In December 2012, George Osborne stated that ‘the government expects that gas will continue to play a major role in our electricity mix over the coming decades’. It was a message that was compounded with the Chancellor’s support of shale gas in yesterday’s Budget 2013.
‘Shale gas is part of the future and we will make it happen”
Those who support shale gas production in the UK say that it is an inexpensive source of energy that reduces the country’s reliance on imports.
Osborn promised generous allowances for shale gas extraction, and implied that any communities affected by this disruptive mining method would be compensated.
Fracking fears for many
And those opposed to the extraction method believe communities will indeed be affected. Often referred to as “fracking”, the shale gas extraction process involves creating small explosions underground, and then injecting chemicals into the ground to release gas.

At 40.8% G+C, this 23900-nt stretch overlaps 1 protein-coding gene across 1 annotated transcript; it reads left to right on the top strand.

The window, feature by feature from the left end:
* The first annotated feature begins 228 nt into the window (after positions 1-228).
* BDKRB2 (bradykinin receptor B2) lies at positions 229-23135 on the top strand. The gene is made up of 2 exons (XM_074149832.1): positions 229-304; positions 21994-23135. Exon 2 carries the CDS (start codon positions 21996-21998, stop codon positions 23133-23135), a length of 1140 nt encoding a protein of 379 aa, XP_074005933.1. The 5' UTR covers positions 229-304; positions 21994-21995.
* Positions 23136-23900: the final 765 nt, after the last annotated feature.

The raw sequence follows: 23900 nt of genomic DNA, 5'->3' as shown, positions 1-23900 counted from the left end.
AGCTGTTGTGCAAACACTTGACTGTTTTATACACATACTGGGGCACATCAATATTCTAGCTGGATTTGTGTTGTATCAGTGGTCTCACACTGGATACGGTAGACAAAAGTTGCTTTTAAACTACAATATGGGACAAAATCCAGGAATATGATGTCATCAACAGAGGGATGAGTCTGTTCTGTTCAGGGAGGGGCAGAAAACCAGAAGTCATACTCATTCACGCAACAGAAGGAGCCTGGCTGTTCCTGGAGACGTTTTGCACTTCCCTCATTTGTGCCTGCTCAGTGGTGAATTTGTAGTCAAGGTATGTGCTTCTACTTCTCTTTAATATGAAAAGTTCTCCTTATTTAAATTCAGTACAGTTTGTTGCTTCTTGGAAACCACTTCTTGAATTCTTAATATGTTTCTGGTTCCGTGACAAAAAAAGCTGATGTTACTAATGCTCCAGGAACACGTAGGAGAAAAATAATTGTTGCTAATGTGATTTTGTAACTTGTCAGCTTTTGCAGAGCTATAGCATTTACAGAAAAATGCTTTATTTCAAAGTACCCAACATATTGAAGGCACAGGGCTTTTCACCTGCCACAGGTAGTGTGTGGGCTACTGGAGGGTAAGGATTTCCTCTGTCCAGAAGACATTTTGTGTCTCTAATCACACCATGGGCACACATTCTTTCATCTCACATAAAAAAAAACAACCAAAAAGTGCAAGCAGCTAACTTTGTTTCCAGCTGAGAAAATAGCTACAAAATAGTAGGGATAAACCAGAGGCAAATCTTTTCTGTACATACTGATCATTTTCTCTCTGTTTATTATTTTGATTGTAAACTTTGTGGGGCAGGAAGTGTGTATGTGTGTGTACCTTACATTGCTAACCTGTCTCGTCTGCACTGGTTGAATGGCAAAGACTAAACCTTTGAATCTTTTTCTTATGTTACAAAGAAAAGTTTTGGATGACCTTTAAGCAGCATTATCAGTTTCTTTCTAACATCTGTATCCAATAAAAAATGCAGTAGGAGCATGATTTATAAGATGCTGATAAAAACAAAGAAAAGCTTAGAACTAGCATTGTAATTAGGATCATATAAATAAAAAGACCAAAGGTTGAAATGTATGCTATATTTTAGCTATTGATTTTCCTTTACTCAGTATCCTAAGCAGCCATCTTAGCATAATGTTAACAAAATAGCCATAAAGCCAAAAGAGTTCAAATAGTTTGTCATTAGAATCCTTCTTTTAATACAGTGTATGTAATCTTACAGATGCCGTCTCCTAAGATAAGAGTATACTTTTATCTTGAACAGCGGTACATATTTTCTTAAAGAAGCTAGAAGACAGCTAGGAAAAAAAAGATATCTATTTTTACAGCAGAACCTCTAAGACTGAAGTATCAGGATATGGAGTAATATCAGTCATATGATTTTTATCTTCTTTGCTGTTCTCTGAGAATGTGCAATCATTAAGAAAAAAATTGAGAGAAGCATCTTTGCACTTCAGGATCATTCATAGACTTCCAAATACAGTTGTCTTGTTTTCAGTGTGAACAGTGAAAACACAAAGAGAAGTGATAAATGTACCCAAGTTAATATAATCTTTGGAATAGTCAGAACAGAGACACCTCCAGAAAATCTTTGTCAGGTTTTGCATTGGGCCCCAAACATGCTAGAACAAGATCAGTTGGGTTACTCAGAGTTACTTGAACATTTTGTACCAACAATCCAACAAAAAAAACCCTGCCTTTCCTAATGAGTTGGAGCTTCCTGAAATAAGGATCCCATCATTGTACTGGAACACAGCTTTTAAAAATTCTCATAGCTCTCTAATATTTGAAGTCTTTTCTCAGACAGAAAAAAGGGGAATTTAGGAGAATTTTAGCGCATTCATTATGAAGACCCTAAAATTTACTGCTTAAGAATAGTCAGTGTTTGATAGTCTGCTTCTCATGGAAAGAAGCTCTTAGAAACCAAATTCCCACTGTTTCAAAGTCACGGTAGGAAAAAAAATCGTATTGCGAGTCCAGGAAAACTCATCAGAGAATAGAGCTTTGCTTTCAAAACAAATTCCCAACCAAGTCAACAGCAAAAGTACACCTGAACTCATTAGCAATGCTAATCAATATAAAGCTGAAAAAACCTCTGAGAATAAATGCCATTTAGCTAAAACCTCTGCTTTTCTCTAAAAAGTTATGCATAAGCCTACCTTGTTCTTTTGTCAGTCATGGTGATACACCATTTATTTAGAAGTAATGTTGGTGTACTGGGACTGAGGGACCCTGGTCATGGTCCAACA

Fracking was blamed for causing a small earthquake in Blackpool in 2011. Extraction halted with many demanding regular seismic checks.
Aside from the danger, environment groups also call the process dirty and unstable, and decry its ability to help households struggling to pay energy bills. In its official response to the Budget 2013, Greenpeace stated:
“The Chancellor is slashing public services with one hand while gifting tax breaks to the fossil fuel industry with the other.
“This is unfair on struggling households, especially when everyone from the energy regulator Ofgem to BP to the Energy Secretary say UK fracking won’t bring down bills.”